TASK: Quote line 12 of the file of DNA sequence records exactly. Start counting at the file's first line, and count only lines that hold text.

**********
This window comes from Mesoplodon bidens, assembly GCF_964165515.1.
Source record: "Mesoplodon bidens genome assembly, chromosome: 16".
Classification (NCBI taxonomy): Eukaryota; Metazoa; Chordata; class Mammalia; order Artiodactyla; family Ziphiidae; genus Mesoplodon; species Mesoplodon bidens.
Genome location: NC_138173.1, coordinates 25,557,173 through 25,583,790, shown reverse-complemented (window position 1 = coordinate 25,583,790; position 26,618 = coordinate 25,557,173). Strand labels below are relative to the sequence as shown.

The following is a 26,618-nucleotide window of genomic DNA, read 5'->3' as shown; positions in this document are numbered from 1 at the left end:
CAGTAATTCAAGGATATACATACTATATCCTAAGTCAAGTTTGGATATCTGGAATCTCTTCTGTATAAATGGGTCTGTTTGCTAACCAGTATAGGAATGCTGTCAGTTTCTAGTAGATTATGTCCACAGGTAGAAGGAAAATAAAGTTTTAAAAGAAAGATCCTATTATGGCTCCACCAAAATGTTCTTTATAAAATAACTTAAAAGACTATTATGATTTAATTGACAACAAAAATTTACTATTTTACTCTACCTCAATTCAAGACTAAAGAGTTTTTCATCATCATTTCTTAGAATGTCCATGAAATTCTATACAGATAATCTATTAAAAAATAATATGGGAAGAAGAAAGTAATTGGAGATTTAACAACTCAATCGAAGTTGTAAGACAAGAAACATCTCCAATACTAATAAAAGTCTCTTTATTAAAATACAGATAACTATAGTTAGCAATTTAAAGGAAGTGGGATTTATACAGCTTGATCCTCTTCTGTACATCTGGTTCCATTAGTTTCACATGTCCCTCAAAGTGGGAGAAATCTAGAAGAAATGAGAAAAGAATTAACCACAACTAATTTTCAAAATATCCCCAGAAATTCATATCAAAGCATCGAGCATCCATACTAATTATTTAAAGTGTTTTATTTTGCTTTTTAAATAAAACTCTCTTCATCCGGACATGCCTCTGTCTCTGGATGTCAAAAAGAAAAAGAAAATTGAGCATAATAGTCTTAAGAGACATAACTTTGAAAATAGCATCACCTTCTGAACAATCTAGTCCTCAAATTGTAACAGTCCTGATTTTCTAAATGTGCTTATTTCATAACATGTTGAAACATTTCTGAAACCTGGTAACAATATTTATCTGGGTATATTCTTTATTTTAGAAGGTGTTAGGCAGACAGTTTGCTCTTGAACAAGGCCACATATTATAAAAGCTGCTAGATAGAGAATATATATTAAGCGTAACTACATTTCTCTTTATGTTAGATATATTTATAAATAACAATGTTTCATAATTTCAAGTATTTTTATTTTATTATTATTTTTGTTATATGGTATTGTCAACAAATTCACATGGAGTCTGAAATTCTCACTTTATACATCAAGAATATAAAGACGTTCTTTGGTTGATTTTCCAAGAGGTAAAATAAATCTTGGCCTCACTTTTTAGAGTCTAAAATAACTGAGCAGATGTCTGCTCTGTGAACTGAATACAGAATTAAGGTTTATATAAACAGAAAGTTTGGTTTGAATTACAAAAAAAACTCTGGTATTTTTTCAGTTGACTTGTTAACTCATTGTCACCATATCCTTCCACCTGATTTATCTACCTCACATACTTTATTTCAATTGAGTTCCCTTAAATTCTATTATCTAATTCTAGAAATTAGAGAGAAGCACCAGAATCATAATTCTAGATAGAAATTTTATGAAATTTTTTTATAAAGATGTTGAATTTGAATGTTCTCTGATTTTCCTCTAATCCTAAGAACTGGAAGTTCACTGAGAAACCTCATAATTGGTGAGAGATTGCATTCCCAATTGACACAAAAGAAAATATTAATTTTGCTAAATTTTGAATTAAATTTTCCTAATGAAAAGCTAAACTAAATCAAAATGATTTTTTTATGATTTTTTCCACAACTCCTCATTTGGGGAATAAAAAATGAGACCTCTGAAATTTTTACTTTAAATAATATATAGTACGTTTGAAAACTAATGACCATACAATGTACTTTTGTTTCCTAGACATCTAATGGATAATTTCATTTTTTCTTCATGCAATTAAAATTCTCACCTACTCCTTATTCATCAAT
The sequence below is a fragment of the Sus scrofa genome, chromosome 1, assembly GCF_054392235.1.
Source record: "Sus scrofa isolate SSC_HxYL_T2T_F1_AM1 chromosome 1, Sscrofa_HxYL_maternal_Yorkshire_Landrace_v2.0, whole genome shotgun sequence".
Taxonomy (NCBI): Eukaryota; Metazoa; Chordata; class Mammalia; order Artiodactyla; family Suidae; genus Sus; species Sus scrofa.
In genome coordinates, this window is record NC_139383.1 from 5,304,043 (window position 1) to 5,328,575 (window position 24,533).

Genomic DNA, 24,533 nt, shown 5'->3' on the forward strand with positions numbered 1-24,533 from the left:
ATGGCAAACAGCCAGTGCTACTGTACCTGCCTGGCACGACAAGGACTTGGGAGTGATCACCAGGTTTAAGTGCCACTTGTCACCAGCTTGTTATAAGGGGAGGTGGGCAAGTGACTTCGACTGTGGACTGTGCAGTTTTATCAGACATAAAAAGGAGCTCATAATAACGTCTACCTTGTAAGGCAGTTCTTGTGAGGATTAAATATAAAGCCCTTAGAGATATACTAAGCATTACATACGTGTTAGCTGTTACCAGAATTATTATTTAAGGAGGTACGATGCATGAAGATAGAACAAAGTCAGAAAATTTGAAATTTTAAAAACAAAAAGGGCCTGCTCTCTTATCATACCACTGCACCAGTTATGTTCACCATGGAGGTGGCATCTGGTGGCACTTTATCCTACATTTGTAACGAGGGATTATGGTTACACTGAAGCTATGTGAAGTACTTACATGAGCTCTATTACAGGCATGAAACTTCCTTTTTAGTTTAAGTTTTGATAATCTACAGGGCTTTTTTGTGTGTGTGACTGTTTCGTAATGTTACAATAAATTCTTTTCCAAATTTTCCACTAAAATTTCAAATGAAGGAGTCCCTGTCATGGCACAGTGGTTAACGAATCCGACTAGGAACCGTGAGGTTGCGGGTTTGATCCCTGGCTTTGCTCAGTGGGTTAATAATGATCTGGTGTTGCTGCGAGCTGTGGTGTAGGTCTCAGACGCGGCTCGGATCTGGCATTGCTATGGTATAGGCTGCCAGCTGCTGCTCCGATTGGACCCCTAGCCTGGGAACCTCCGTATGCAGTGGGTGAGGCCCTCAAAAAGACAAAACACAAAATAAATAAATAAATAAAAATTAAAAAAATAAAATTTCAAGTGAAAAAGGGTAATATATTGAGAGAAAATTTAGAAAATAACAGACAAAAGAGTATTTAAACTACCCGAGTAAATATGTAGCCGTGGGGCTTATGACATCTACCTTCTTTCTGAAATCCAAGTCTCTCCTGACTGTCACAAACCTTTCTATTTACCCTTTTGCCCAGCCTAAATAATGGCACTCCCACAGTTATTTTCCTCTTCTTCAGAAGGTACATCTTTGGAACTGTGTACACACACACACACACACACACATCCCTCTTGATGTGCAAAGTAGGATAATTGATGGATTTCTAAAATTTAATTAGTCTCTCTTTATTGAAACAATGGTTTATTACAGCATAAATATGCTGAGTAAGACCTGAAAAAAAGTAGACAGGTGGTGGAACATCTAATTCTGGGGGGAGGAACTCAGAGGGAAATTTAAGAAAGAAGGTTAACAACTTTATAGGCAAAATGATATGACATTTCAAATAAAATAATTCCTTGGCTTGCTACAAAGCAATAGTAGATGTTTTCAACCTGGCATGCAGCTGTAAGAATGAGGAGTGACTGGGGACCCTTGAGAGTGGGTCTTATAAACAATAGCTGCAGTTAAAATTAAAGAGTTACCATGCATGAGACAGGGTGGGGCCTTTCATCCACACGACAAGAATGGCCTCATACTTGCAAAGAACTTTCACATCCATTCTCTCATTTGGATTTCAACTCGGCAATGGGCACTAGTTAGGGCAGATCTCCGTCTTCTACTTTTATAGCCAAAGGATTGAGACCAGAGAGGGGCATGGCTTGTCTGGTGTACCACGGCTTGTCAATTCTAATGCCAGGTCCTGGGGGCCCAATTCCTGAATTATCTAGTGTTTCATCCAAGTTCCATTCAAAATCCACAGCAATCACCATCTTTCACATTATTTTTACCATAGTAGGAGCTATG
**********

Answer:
ATGGCAAACAGCCAGTGCTACTGTACCTGCCTGGCACGACAAGGACTTGGGAGTGATCACCAGGTTTAAGTGCCACTTGTCACCAGCTTGTTATAAGGGGAGGTGGGCAAGTGACTTCGACTGTGGACTGTGCAGTTTTATCAGACATAAAAAGGAGCTCATAATAACGTCTACCTTGTAAGGCAGTTCTTGTGAGGATTAAATATAAAGCCCTTAGAGATATACTAAGCATTACATACGTGTTAGCTGTTACCAGAATTATTATTTAAGGAGGTACGATGCATGAAGATAGAACAAAGTCAGAAAATTTGAAATTTTAAAAACAAAAAGGGCCTGCTCTCTTATCATACCACTGCACCAGTTATGTTCACCATGGAGGTGGCATCTGGTGGCACTTTATCCTACATTTGTAACGAGGGATTATGGTTACACTGAAGCTATGTGAAGTACTTACATGAGCTCTATTACAGGCATGAAACTTCCTTTTTAGTTTAAGTTTTGATAATCTACAGGGCTTTTTTGTGTGTGTGACTGTTTCGTAATGTTACAATAAATTCTTTTCCAAATTTTCCACTAAAATTTCAAATGAAGGAGTCCCTGTCATGGCACAGTGGTTAACGAATCCGACTAGGAACCGTGAGGTTGCGGGTTTGATCCCTGGCTTTGCTCAGTGGGTTAATAATGATCTGGTGTTGCTGCGAGCTGTGGTGTAGGTCTCAGACGCGGCTCGGATCTGGCATTGCTATGGTATAGGCTGCCAGCTGCTGCTCCGATTGGACCCCTAGCCTGGGAACCTCCGTATGCAGTGGGTGAGGCCCTCAAAAAGACAAAACACAAAATAAATAAATAAATAAAAATTAAAAAAATAAAATTTCAAGTGAAAAAGGGTAATATATTGAGAGAAAATTTAGAAAATAACAGACAAAAGAGTATTTAAACTACCCGAGTAAATATGTAGCCGTGGGGCTTATGACATCTACCTTCTTTCTGAAATCCAAGTCTCTCCTGACTGTCACAAACCTTTCTATTTACCCTTTTGCCCAGCCTAAATAATGGCACTCCCACAGTTATTTTCCTCTTCTTCAGAAGGTACATCTTTGGAACTGTGTACACACACACACACACACACACATCCCTCTTGATGTGCAAAGTAGGATAATTGATGGATTTCTAAAATTTAATTAGTCTCTCTTTATTGAAACAATGGTTTATTACAGCATAAATATGCTGAGTAAGACCTGAAAAAAAGTAGACAGGTGGTGGAACATCTAATTCTGGGGGGAGGAACTCAGAGGGAAATTTAAGAAAGAAGGTTAACAACTTTATAGGCAAAATGATATGACATTTCAAATAAAATAATTCCTTGGCTTGCTACAAAGCAATAGTAGATGTTTTCAACCTGGCATGCAGCTGTAAGAATGAGGAGTGACTGGGGACCCTTGAGAGTGGGTCTTATAAACAATAGCTGCAGTTAAAATTAAAGAGTTACCATGCATGAGACAGGGTGGGGCCTTTCATCCACACGACAAGAATGGCCTCATACTTGCAAAGAACTTTCACATCCATTCTCTCATTTGGATTTCAACTCGGCAATGGGCACTAGTTAGGGCAGATCTCCGTCTTCTACTTTTATAGCCAAAGGATTGAGACCAGAGAGGGGCATGGCTTGTCTGGTGTACCACGGCTTGTCAATTCTAATGCCAGGTCCTGGGGGCCCAATTCCTGAATTATCTAGTGTTTCATCCAAGTTCCATTCAAAATCCACAGCAATCACCATCTTTCACATTATTTTTACCATAGTAGGAGCTATG